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Jeff SzymanksiToday is the last day to register for the 19th Annual IOCDF Annual Conference at the Early Bird Discount rate — so if you have been on the fence about attending this year’s conference, today is the day to take the leap. You can register through our website here, or you can call our office at 617-973-5801 and we can complete your registration over the phone.

Today, we are also excited to have a blog post from our Executive Director, Jeff Szymanski, about his take on the IOCDF Annual Conference! 

From your unique insight as the Executive Director of the International OCD Foundation, tell us what you like about the Annual Conference. What makes it unique? Are there any other meetings or conferences like this? 

Attending the Annual Conference is my favorite part of being involved with IOCDF. What is truly amazing for me about this conference is that one third of the attendees are individuals with OCD, one third are family and friends of individuals with OCD, and one third are therapists and researchers. Half of our registrants each year are first-time attendees. And the number of kids and teens that attend grows every year. This creates a very unique experience for all conference goers. In fact, the best part of the conference is watching all of these different groups interact and support each other. OCD and spectrum disorders can be so isolating — for those with the disorder and their family and friends. To see how everyone comes together at this conference is truly inspiring. As one teen was overheard saying at last year’s conference: “You know the worst part of this conference? That we have to wait another whole year to come back again.”

Tell us a little bit about your background and how you became involved in the OCD community.

I am a clinical psychologist and originally specialized in working with chronically suicidal and self-injuring patients. However, when a position opened up at McLean Hospital’s OCD Institute I thought it would be a great opportunity to work with a different group of folks. What I was really struck by was the intensity of the suffering experienced by individuals with OCD and how the disorder left the individual and family feeling hopeless. Seeing how effective Exposure and Response Prevention (ERP) was for so many of these patients was incredibly rewarding. When the executive director position opened up at the IOCDF I thought it would be another great opportunity to have a larger impact on a larger scale.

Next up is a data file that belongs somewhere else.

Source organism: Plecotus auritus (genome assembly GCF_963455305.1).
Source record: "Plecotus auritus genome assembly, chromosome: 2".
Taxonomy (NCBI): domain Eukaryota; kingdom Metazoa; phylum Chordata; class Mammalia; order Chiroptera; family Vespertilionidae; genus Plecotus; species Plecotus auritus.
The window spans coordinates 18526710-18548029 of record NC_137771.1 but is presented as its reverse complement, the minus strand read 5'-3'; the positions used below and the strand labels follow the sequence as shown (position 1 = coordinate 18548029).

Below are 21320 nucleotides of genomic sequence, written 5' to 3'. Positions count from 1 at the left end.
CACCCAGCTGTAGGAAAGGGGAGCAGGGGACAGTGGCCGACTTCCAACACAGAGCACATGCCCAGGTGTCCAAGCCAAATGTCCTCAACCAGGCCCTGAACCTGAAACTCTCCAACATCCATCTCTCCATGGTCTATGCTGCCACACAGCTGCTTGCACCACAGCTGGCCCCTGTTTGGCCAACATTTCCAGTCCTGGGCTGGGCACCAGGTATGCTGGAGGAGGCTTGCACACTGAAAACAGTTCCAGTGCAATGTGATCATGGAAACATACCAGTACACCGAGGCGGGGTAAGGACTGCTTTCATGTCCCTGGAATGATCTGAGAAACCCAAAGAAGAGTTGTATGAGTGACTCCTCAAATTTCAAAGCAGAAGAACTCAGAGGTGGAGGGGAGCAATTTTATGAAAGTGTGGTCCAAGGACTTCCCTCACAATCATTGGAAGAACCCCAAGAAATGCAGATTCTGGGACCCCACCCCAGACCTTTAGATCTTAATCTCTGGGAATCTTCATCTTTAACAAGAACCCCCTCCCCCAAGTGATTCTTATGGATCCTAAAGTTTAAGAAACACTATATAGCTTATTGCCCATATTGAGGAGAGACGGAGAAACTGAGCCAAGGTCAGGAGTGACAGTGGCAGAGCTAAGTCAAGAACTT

Will you be presenting any talks at this year’s conference?

I will be welcoming attendees at the “General Orientation” session on Friday morning, but it is really Jeff Bell and Liz McIngvale — our national spokespeople — that do such a nice job of talking with everyone about how to make the most of their experience at the conference. I am also on the panel, “OCD in the Media,” talking about how OCD is portrayed in the media and what we are doing at the Foundation to influence perceptions of OCD. Finally, I am presenting on perfectionism: “Practically Perfect: When and Why Perfectionism Pays Off or Backfires.” When I worked at the OCD Institute I ran the perfectionism group, and I subsequently wrote a book about how to effectively manage unhealthy perfectionism and maximize effective perfectionism. This talk will cover some of the same principles.

When was your first IOCDF Conference?